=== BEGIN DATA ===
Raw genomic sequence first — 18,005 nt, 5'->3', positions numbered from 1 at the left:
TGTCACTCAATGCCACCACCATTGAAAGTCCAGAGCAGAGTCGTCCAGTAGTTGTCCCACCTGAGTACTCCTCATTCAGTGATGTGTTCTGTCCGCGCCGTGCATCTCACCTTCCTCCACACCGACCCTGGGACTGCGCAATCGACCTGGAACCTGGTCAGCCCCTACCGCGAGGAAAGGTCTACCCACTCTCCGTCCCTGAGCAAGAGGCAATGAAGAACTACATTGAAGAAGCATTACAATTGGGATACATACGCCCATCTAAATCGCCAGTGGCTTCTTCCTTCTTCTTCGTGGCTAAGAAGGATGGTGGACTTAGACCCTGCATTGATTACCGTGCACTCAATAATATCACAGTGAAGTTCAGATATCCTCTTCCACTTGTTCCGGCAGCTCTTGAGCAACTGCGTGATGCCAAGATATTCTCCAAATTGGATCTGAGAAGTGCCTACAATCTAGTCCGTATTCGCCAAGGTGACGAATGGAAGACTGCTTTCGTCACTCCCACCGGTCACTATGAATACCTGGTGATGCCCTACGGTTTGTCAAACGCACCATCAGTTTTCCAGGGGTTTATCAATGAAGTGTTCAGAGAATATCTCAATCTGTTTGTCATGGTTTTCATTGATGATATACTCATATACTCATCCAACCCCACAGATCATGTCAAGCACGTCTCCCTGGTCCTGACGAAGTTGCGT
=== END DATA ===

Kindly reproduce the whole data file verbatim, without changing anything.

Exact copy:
Raw genomic sequence first — 18,005 nt, 5'->3', positions numbered from 1 at the left:
TGTCACTCAATGCCACCACCATTGAAAGTCCAGAGCAGAGTCGTCCAGTAGTTGTCCCACCTGAGTACTCCTCATTCAGTGATGTGTTCTGTCCGCGCCGTGCATCTCACCTTCCTCCACACCGACCCTGGGACTGCGCAATCGACCTGGAACCTGGTCAGCCCCTACCGCGAGGAAAGGTCTACCCACTCTCCGTCCCTGAGCAAGAGGCAATGAAGAACTACATTGAAGAAGCATTACAATTGGGATACATACGCCCATCTAAATCGCCAGTGGCTTCTTCCTTCTTCTTCGTGGCTAAGAAGGATGGTGGACTTAGACCCTGCATTGATTACCGTGCACTCAATAATATCACAGTGAAGTTCAGATATCCTCTTCCACTTGTTCCGGCAGCTCTTGAGCAACTGCGTGATGCCAAGATATTCTCCAAATTGGATCTGAGAAGTGCCTACAATCTAGTCCGTATTCGCCAAGGTGACGAATGGAAGACTGCTTTCGTCACTCCCACCGGTCACTATGAATACCTGGTGATGCCCTACGGTTTGTCAAACGCACCATCAGTTTTCCAGGGGTTTATCAATGAAGTGTTCAGAGAATATCTCAATCTGTTTGTCATGGTTTTCATTGATGATATACTCATATACTCATCCAACCCCACAGATCATGTCAAGCACGTCTCCCTGGTCCTGACGAAGTTGCGT